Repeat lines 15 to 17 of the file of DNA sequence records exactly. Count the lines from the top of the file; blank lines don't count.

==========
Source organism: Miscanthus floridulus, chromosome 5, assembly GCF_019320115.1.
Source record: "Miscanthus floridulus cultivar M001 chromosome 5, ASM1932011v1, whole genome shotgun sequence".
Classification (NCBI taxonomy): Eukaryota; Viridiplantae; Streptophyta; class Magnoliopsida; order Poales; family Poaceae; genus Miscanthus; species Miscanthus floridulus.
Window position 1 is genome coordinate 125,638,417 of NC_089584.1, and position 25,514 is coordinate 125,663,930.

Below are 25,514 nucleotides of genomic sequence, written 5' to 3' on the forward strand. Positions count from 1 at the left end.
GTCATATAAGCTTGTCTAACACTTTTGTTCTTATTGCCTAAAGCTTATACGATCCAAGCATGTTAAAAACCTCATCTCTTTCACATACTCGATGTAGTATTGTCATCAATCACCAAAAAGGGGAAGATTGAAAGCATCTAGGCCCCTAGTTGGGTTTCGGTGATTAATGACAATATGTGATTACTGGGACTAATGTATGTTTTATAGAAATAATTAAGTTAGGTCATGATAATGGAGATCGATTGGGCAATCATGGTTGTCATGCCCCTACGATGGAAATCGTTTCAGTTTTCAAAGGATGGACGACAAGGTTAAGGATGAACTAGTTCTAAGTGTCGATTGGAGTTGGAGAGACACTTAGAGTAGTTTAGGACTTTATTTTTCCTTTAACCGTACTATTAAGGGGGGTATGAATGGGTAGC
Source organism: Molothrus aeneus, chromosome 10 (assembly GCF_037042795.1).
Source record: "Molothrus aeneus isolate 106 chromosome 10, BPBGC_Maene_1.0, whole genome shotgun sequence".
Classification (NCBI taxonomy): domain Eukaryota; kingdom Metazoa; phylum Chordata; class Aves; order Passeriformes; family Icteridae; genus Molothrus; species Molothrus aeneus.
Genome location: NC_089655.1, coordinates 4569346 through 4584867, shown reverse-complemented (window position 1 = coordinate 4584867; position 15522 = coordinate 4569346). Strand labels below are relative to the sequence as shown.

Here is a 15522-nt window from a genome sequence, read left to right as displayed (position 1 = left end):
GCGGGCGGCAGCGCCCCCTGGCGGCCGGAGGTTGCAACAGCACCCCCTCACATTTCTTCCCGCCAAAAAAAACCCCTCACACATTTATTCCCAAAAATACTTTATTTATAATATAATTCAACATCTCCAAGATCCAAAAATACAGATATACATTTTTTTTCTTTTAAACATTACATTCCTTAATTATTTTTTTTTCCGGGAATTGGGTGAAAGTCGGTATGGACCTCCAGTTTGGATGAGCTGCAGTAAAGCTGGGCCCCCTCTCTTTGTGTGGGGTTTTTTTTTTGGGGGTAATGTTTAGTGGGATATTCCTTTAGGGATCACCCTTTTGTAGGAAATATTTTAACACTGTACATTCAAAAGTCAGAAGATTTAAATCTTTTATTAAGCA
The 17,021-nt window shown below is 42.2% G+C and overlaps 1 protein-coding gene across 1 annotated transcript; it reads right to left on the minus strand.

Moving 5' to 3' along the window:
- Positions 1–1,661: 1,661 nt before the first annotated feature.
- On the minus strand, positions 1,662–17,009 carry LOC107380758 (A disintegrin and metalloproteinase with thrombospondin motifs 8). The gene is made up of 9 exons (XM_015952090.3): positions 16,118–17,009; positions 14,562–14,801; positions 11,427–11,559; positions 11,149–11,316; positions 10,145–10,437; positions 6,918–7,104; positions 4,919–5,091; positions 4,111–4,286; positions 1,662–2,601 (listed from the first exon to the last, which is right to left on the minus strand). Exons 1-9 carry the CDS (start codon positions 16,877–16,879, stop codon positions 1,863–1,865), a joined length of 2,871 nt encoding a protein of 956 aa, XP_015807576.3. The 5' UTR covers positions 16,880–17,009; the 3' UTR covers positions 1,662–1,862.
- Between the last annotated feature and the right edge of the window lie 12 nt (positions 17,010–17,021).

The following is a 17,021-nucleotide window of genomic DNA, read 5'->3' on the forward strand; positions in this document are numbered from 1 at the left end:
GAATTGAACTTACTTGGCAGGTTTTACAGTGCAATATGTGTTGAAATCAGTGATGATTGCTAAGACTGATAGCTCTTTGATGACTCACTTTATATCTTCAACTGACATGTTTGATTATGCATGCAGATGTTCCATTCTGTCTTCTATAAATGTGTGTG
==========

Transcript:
- Positions 1–1,661: 1,661 nt before the first annotated feature.
- On the minus strand, positions 1,662–17,009 carry LOC107380758 (A disintegrin and metalloproteinase with thrombospondin motifs 8). The gene is made up of 9 exons (XM_015952090.3): positions 16,118–17,009; positions 14,562–14,801; positions 11,427–11,559; positions 11,149–11,316; positions 10,145–10,437; positions 6,918–7,104; positions 4,919–5,091; positions 4,111–4,286; positions 1,662–2,601 (listed from the first exon to the last, which is right to left on the minus strand). Exons 1-9 carry the CDS (start codon positions 16,877–16,879, stop codon positions 1,863–1,865), a joined length of 2,871 nt encoding a protein of 956 aa, XP_015807576.3. The 5' UTR covers positions 16,880–17,009; the 3' UTR covers positions 1,662–1,862.
- Between the last annotated feature and the right edge of the window lie 12 nt (positions 17,010–17,021).